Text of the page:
We worked with targeted partner schools in areas of socio-economic deprivation, within 30-90 minute drive time of the National Museum of Scotland. Pupils and teachers were involved in all stages of researching and developing the new handling resources (loan boxes) to be used by them, by other schools and nurseries in their local authority area and the wider community. We also wanted to ensure that family, friends and the wider community were aware of each stage of the project and that they, too, would feel part of Museum2Go.

What did we do?

Four new resources were developed in partnership with

  • Methilhill Primary, Fife
  • Park Primary, Clackmannanshire
  • Knightsridge Primary and Early Years, West Lothian
  • Woodlands Nursery, Fife

The handling boxes cover these topics:

  • Rainforest – designed to be used to support a class topic on the Rainforest, Biodiversity or animals in general and includes real specimens, eg tarantula, Giant Prickly Stick Insect
  • Africa – including musical instruments, fly whisks, a headrest
  • Carnival of the Animals – inspired by Le carnaval des animaux musical suite by the French composer Camille Saint-Saëns, objects include lion skull and claws, shark tooth

A Discovery Dome was created for ‘early years’ children that can be used indoors or outdoors for storytelling, object handling and other creative activities. The interior is decorated with small, felt pocket-panels with a design based on the children’s own drawings. Each pocket contains a real museum handling object chosen by the children.

A fifth loan box – Fascinating Mummies – was developed by museum staff in consultation with teachers, containing real and replica Ancient Egyptian objects for loan to schools across Scotland, by working in partnership with local museum services.

How did we do it?

Funding from The Robertson Trust, over three financial years, enabled us to appoint a part-time Project Officer, Conor Hull, to work directly with pupils and teachers to develop Museum2Go.

Conor was supported by a member of the Learning & Programmes Community Engagement team, Jane Miller, who worked directly with the nursery schools to deliver the Discovery Dome.

Together they delivered a series of workshops at our partner schools, eg Create Your Own Exhibition introducing teachers and pupils to the key stages in designing, planning and setting up an exhibition, using the Museum’s handling objects as inspiration. 83 pupils and six primary school teachers took part. Handling sessions were run with two early years groups to introduce, discuss and develop the Discovery Dome concept and give children an opportunity to handle real museum artefacts.

“It helped us learn a bit more because we were taking the objects and looking at them really closely.” Pupil Knightsridge Primary.

“Children were engaged, worked well together and showed interest in new artefacts.” Emma Craig, P6 teacher Park Primary.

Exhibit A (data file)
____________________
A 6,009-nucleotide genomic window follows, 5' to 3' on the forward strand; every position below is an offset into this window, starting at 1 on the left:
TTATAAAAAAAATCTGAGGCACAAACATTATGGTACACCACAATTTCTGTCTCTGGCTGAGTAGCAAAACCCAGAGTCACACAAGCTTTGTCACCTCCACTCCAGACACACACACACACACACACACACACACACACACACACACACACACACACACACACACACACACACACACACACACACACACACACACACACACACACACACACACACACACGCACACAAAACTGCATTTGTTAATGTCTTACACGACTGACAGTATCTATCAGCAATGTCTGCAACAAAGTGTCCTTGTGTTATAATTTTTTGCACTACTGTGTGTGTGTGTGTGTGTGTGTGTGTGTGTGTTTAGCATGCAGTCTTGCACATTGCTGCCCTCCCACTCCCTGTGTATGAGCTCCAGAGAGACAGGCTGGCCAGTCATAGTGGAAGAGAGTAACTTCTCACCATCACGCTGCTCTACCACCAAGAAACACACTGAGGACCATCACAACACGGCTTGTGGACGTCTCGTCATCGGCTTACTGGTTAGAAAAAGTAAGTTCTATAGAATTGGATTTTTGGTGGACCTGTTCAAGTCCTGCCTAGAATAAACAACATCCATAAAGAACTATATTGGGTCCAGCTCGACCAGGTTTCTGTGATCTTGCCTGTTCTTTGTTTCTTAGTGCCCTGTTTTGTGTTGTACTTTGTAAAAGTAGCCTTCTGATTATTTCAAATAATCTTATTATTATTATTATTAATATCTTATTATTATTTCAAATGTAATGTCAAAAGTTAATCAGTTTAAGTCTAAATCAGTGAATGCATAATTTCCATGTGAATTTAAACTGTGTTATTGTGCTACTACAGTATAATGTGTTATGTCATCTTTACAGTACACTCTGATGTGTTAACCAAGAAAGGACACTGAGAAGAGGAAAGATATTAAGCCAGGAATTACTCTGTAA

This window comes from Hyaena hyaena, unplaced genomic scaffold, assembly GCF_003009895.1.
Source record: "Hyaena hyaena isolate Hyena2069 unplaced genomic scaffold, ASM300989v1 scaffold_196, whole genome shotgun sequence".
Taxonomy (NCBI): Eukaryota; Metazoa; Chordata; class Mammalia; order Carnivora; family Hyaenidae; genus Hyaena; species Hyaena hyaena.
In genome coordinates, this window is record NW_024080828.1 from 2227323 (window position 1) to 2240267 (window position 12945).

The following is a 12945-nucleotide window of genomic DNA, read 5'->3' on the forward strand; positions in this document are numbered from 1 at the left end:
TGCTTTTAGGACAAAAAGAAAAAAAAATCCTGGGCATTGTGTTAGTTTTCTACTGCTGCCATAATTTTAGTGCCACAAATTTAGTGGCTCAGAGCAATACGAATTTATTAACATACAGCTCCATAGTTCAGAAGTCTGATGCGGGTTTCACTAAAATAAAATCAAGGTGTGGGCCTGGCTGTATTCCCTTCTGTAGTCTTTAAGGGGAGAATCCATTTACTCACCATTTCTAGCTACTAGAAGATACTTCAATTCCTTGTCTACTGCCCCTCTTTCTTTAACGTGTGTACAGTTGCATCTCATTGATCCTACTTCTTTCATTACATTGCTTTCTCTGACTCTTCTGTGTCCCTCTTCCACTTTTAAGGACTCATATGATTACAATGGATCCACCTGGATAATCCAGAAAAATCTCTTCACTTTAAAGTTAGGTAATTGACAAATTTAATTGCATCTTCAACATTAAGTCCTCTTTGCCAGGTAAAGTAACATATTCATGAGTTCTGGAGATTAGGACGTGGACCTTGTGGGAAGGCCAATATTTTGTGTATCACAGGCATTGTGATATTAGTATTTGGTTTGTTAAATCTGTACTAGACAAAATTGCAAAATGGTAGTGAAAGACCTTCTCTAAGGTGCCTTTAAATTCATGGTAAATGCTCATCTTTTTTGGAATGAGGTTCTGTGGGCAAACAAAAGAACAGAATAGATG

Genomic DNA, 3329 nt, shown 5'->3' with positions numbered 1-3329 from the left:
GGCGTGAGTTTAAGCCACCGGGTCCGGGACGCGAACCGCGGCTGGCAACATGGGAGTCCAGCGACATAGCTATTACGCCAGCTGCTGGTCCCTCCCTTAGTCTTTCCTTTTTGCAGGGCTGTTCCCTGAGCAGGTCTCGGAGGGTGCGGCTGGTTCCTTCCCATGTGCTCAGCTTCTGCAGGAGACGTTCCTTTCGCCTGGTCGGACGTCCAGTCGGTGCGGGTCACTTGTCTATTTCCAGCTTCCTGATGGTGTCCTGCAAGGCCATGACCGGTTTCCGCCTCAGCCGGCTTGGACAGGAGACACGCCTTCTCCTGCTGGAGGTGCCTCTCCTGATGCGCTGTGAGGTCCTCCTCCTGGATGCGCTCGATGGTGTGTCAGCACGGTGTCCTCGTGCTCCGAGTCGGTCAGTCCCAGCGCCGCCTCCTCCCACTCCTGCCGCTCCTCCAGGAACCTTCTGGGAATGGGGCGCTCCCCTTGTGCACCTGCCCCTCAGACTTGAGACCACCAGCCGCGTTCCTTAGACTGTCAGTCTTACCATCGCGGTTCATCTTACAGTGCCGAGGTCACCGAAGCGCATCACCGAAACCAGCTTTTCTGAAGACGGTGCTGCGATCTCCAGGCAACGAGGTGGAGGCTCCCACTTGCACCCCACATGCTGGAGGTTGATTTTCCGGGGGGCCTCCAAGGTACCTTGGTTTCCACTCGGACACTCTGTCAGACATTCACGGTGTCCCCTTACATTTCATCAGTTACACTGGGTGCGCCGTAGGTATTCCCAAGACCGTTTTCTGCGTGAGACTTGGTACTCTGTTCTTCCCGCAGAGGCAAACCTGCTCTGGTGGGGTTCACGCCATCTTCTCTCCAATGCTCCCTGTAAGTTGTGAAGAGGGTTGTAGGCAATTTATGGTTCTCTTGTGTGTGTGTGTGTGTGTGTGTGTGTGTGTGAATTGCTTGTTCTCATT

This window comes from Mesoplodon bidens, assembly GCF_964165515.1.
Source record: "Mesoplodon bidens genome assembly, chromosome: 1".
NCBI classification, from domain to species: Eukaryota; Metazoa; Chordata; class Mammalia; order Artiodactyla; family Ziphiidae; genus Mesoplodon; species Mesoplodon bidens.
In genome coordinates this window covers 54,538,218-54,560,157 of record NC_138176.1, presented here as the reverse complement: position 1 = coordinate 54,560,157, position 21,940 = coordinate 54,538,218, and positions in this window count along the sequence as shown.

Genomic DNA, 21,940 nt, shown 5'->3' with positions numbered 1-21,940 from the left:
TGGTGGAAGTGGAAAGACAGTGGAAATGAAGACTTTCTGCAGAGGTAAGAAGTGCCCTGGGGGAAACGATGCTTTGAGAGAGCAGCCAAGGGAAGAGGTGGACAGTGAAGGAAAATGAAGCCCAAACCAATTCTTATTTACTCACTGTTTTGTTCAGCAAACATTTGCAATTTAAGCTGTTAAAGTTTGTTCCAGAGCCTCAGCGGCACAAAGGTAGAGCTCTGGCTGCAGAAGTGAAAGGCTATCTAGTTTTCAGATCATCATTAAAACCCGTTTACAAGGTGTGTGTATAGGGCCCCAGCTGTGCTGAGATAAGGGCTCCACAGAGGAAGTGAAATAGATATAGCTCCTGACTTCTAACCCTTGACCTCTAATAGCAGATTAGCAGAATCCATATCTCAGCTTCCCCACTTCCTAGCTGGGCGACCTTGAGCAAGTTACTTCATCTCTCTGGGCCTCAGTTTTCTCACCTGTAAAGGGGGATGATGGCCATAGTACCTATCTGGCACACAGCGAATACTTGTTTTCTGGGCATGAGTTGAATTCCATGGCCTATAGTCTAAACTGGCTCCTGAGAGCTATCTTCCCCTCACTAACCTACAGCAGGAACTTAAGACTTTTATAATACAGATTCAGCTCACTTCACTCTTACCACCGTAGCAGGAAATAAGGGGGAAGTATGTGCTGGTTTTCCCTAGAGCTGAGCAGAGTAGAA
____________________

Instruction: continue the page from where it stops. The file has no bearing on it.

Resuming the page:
“Fantastic – knew it would be good, but the pupils engaged fully, over and above what we anticipated.” Catriona Johnstone, P5/6 teacher Methilhill Primary.

Class-based workshops were run by teachers, giving pupils time to compile research. Our Project Officer then followed up with visits to the groups to discuss resource materials and activities. For the Early Years groups, there were workshops with an artist to discuss and model dome structures, investigate and make felt; and sessions to choose the objects for the felt pockets.

Thanks to Robertson Trust funding, we were able to bring each participating school class to the National Museum of Scotland to explore in more depth the collections and to meet other staff such ascurators.

The final element was creative content workshops. Park Primary School worked with Scottish Youth Dance to create a dance piece inspired by rainforest animals, while Methilhill Primary School learned drumming with Chief Suleman Cheme, of African Arts For Scotland. Knightsridge Primary School developed their own performance piece themed around The Carnival of the Animals and The Circle of Life.

Involving Communities

These sessions culminated in events at each school and nursery where the wider community of parents, family, friends and other classes in the school were invited for a day-long event showcasing their resources and performances.

In May 2012, we brought all three primary school classes and two early years groups together at the National Museum of Scotland for a community showcase event. Funding enabled us to arrange transport for families and friends to attend. The Showcase Event took over our Learning Centre and Auditorium, with a ‘market place’ where all five resources (including the Discovery Dome) were set up and staffed by the participating pupils. Presentations were made in the 200-seat auditorium, including performances by the pupils. The finale was a drumming and dance public performance in our Grand Gallery on Level 1 of the Museum.

The schools and nurseries continue to use their resources and have taken part in training sessions with new teachers and pupils. One class have taken their resource out to a local elderly day care centre and all schools have plans to use their resources in the local community.

Impact of Museum2Go

This is best be expressed by the participants themselves:

“Not only did the project impact on the life of our school, it made a lasting impression on our parents. The rippling effect of its success is hard to measure.”

“We have pupils in our classes begging their parents to go back to the Museum. One girl organised a trip for her birthday treat. That kind of thing just doesn’t normally happen at our school, with these kids.”

Click here for more information and to watch films of each school

Back to top